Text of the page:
Written by Katelyn Regenscheid, St. Olaf intern
As I stand on the edge of the cliff of life, I mentally prepare myself for the leap of faith that comes with college graduation. Entering my senior year of my undergraduate education at St. Olaf College brings with it the pressures of searching for jobs and defining my own, independent future. Despite the enriching nature of a liberal arts education, my degree also leaves me sans career direction.
With the world at my feet and student debt beneath my wings, I prepare to take my first, wobbling steps into the “real world.” However, it is with the first stage in this process that I find myself the most stumped: deciding what I want to be when I grow up. Which environment or work-life balance will I prefer when I transition out of the Noon-Midnight college schedule? Will I prefer to work 70 hours/week, making enough money to live comfortable and risk dissatisfaction with my personal life? Perhaps the freelancing world calls my name. Or maybe working in the public sector in a self-proclaimed “rewarding” role will fulfill me.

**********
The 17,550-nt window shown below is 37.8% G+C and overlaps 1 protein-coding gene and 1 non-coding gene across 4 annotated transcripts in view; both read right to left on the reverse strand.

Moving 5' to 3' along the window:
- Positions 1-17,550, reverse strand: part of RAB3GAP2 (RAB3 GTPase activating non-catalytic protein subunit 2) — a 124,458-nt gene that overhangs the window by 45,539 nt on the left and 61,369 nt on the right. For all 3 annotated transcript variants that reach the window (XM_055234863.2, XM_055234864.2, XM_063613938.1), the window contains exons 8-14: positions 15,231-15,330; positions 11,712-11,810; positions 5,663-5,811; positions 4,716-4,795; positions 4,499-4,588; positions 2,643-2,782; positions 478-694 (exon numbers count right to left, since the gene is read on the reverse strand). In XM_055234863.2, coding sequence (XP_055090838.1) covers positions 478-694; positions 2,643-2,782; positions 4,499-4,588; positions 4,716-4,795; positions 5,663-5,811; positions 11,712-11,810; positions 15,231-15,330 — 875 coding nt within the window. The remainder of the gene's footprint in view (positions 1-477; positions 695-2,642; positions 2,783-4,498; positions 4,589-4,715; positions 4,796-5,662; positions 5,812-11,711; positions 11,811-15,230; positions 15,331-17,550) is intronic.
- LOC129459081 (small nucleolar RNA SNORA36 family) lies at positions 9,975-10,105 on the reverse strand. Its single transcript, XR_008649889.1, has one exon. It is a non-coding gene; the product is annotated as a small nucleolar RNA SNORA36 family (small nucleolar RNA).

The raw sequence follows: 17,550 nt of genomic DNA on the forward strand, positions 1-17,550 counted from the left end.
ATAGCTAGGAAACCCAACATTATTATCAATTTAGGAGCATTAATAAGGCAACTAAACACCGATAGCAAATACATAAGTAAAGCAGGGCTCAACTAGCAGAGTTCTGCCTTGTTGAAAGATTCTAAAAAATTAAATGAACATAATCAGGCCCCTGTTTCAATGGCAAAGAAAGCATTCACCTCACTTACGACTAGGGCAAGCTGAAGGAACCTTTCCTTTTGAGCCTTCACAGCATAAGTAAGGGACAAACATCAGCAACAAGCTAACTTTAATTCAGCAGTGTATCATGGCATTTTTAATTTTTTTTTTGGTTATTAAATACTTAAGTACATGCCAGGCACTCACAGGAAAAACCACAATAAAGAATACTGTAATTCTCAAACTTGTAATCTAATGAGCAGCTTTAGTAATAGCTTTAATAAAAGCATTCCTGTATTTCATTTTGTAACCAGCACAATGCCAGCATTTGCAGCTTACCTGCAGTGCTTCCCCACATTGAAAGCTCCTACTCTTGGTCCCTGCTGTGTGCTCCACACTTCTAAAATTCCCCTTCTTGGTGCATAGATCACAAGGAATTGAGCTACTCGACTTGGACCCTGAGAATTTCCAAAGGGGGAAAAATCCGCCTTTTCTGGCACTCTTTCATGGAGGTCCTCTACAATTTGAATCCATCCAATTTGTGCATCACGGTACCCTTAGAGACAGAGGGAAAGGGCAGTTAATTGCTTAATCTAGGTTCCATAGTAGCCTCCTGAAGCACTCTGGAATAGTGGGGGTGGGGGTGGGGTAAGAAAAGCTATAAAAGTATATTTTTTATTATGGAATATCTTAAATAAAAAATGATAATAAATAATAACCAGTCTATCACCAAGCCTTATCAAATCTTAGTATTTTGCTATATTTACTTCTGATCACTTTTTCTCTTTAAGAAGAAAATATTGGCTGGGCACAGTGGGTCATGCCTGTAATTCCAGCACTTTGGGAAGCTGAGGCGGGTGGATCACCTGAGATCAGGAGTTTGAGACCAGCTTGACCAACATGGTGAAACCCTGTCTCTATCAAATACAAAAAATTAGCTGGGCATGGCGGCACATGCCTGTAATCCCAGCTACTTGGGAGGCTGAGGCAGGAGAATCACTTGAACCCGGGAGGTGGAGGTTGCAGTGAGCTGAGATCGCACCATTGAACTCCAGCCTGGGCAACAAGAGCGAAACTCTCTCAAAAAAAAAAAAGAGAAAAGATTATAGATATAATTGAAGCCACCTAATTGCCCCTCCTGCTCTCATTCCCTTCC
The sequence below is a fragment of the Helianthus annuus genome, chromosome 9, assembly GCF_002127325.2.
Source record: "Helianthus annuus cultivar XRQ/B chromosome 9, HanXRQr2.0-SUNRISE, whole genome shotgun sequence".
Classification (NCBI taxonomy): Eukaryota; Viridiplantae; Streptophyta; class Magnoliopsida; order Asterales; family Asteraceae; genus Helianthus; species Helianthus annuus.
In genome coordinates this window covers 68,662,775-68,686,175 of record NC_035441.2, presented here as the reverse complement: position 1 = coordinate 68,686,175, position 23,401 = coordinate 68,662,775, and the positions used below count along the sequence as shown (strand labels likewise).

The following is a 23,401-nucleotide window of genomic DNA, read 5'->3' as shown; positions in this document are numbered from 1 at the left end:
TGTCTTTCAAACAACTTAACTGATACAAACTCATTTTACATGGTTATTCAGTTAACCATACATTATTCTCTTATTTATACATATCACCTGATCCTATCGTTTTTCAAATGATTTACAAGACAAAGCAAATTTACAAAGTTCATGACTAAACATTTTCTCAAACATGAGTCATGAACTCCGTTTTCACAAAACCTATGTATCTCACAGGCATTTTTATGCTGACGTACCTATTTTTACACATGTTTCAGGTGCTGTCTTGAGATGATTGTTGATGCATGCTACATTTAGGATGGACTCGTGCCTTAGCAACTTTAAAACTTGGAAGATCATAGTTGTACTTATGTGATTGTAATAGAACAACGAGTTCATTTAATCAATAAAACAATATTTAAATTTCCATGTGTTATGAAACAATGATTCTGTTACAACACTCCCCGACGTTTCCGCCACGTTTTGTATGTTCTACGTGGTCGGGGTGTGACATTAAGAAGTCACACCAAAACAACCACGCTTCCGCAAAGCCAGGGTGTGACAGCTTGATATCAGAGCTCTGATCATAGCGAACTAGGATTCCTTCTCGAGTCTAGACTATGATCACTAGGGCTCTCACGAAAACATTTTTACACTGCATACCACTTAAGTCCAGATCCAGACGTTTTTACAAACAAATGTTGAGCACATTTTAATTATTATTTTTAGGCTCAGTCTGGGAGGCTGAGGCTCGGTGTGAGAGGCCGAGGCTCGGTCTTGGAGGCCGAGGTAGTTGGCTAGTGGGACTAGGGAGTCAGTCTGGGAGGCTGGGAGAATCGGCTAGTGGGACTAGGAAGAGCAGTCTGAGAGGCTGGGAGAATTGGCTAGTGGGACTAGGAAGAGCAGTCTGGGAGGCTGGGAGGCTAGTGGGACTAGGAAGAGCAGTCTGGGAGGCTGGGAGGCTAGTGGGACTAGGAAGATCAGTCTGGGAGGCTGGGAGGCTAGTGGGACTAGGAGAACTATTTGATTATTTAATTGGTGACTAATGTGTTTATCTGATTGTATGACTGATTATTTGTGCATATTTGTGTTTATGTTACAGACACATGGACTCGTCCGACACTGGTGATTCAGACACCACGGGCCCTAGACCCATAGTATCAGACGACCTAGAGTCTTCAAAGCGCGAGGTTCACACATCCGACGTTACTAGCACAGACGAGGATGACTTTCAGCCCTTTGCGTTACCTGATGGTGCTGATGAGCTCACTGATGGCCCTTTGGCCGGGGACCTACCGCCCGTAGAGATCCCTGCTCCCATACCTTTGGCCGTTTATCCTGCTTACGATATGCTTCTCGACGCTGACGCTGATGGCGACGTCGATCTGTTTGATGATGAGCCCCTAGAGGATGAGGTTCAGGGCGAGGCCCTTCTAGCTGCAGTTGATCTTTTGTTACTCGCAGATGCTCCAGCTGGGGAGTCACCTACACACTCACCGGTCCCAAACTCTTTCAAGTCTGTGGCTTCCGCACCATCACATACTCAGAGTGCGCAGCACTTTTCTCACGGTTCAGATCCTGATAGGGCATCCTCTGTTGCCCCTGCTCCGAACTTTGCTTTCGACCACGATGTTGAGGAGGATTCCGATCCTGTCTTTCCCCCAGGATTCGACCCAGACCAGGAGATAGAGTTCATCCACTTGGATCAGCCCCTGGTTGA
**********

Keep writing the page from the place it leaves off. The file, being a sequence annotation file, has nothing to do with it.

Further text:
I take issue with the strict time schedule of the real world. These past years, I have found time to work when the motivation struck me, I was not forced to spend time in a single place if I was not being productive there, yet I still managed to successfully meet every deadline. Obviously, working for an organization is quite the opposite environment. Perhaps this is the difference between paying to be somewhere and getting paid to be there. Or perhaps it is the inherent ‘laziness’ of my generation. I prefer to think it is the former, but who is to say? I did not live as my parents did, so I cannot speak to it.
If money is such a strong motivating factor in work hierarchy, I ask myself why then don’t I work for myself? As my own boss, I would be able to allow myself tailored opportunities to find meaning and gain work-life flexibility. Established organizations, however, offer great benefits and opportunities. This again is a paradox of a college education: in order to pay for it, I must work somewhere that forces me to spend my time differently. Working independently is a potential goal, but for now I must find an organization where I find meaning and purpose within their constraints. Now the only question is: how do I make that happen?
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